How does it drive?
That it is fast comes as no surprise. The engine’s huge output is delivered forcefully, it punching with grimace inducing pace from 2,000rpm to around 5,000rpm, before and after which it’s merely shockingly quick.
Helping produce its power are water-cooled intercoolers, a titanium exhaust and revised internal components to cope with its significantly increased output. There’s little perceptible lag, its turbocharged nature meaning it runs out of revs about 2,000rpm quicker than its naturally aspirated 4.0-litre GT3 relation, but it’s a responsive, immediate unit.
Shifting gears is via Porsche’s seven-speed PDK dual-clutch automatic, and the shift is near-as-dammit instantaneous, with the paddles never second-guessing or denying you your decision unless you’re particularly daft. And just try to resist the temptation on any drive to do a Launch Control start... You'll probably fail. The way the GT2 RS catapults down the road when you do the full-bore start is hilariously addictive.
It’s a vocal engine for a modern, turbocharged Porsche, it lacking the intense, singing highs of its 4.0-litre GT3 relation, but while the bass, deeper-toned notes are not as rousing as a GT3, they do signal ridiculous, any-gear pace.
In that regard it’s up there with contemporaries like the Ferrari 488 GTB and Lamborghini Huracan Performante against the clock, though it doesn’t quite manage to achieve the outrageous mid-range effervesce of the freakishly quick McLaren 720S.
It’s a different proposition, though. More hardcore in looks and ideology, certainly, which makes the chassis something of a surprise. Given its ball-jointed nature and Nurburgring focus you’d rightly expect harshness and compromises. It’s testament to the GT department’s efforts with the damping that the GT2 RS isn’t stymied by the vagaries of British tarmac.
The ride is taut, but there’s real control, the GT2 RS riding with sophisticated composure that allows you to really enjoy the huge performance on offer. There’s masses of grip from the Michelin Sport Cup 2 tyres, although there’s the suggestion of playfulness when you start pushing that bit harder.
What is so beguiling is the steering. It’s right up there with the best set-ups on a modern Porsche. There’s decent weighting to the wheel, the response sharp and accuracy unfailing, with the rear-axle steering also helping to keep the GT2 RS’s nose about as faithful on turn in as you’ll get in a road-going 911.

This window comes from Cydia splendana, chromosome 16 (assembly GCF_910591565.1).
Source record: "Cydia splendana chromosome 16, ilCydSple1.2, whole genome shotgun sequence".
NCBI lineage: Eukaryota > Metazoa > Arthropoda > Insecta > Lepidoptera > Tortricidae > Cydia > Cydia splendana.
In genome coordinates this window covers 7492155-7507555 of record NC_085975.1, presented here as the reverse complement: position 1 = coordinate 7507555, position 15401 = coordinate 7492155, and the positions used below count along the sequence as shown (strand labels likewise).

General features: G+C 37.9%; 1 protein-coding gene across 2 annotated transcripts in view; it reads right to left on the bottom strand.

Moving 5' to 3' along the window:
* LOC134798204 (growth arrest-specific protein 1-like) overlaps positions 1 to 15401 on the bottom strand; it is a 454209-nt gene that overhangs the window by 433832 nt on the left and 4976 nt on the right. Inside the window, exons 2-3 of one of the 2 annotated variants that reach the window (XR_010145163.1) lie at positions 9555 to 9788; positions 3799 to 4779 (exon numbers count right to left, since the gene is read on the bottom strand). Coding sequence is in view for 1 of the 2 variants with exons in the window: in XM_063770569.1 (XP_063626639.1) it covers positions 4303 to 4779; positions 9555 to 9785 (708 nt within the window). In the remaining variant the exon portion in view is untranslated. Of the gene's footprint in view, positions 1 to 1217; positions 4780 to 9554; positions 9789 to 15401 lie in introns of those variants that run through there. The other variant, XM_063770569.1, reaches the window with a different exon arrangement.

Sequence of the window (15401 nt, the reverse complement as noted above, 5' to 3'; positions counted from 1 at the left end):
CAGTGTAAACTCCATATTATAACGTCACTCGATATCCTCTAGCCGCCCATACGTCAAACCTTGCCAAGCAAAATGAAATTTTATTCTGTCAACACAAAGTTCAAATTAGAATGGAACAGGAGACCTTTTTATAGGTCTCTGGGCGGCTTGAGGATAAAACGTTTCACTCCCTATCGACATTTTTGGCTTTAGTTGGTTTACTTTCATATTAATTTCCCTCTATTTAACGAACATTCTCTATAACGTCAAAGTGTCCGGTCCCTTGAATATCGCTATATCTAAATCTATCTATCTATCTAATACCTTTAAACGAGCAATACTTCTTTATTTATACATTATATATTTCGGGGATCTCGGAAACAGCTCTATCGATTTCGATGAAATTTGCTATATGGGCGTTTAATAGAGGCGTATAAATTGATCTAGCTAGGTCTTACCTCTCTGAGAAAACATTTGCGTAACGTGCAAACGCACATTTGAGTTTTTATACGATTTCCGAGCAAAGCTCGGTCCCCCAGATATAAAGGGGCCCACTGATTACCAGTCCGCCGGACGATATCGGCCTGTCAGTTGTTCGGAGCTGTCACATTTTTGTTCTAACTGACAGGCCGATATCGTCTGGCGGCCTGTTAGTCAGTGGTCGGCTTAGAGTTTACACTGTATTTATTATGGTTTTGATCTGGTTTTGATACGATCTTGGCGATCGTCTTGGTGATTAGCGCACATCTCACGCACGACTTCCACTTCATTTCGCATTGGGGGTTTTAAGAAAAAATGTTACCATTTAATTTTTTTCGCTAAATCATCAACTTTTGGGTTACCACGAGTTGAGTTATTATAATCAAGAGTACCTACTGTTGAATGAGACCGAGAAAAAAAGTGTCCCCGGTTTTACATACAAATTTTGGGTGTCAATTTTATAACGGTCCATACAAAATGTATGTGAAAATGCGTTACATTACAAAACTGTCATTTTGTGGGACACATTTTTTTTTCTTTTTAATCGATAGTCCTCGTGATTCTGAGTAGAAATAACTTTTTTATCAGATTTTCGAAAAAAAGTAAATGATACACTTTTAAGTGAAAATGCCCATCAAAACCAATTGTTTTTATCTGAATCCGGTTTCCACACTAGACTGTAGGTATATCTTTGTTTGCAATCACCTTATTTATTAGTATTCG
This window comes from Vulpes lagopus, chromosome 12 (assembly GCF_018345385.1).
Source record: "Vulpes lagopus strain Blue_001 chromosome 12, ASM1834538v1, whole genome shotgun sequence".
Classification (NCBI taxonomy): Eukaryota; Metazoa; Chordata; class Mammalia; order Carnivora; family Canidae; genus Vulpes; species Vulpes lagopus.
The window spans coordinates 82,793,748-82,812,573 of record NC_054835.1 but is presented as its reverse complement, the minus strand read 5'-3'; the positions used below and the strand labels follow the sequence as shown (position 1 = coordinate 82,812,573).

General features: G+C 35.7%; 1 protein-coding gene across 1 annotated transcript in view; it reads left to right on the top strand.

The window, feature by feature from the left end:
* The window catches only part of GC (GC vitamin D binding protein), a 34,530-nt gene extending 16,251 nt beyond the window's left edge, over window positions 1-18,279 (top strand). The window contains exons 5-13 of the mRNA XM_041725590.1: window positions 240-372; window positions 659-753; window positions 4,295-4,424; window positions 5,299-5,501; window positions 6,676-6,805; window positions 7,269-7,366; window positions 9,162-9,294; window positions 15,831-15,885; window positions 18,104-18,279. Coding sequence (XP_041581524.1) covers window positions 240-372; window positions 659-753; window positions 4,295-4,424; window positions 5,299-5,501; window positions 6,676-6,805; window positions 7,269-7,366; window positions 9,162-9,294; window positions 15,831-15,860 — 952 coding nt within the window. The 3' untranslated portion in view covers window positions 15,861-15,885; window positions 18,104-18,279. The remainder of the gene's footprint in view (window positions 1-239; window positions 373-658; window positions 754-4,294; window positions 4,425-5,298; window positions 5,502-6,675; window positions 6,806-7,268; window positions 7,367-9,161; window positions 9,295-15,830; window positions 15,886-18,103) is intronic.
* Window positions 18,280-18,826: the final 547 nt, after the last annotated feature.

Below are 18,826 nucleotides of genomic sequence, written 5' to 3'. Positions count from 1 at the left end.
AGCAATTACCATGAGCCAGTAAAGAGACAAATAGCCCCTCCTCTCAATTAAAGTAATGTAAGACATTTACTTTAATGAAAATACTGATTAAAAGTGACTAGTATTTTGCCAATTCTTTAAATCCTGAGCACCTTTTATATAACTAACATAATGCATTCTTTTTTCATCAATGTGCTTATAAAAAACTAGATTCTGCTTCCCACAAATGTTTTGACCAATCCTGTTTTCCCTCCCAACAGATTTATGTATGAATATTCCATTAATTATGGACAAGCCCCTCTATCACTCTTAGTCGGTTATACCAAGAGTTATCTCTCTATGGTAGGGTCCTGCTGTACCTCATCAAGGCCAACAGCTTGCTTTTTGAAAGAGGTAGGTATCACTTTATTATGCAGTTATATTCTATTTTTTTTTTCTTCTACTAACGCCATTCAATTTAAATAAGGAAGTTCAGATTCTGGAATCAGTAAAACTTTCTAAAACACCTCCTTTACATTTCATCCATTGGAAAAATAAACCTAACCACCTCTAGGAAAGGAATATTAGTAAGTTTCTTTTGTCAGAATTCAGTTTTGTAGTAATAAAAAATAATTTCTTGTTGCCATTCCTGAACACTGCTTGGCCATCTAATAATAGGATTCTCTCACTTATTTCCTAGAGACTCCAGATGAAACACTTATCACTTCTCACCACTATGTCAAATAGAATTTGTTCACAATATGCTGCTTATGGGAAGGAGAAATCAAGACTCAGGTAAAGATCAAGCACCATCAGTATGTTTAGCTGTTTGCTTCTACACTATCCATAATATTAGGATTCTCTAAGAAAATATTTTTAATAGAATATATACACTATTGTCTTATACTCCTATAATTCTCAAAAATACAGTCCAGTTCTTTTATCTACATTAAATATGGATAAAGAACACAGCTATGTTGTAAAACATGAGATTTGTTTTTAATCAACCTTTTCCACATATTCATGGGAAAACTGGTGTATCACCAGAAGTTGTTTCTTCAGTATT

Combine that brilliant steering with the chassis’s ability on UK roads, and it’s not the performance of the GT2 RS that’s the highlight of the experience, but the ability to exploit it. In that regard it’s a sizeable and welcome shift for the GT2 RS, away from its notoriously flighty predecessors and towards the usability that the modern 911 is renowned for.
Should I buy one?
If you haven’t already then you’ll be paying a premium for a build slot from someone else, or lining a speculators’ pockets; it's inconceivable that you've not already tried to get one if you're in the marketplace. Even so - yes, of course you should buy it.
Only keep it, drive it, enjoy it. Please, don’t stick it in the garage with no miles on it while you wait for its value to double. You’ve no longer got the excuse that it’s a little bit too much of a handful, either, as the new 911 GT2 RS adds control and finesse to its brutal power.
Even so, if it were this or a GT3 we’d have the simpler, naturally aspirated car, not least because it’s about £100,000 cheaper. Naturally, that’s not going to be a decision any GT2 RS buyer is ever going to have to make. They can have both, and we certainly wouldn't blame them.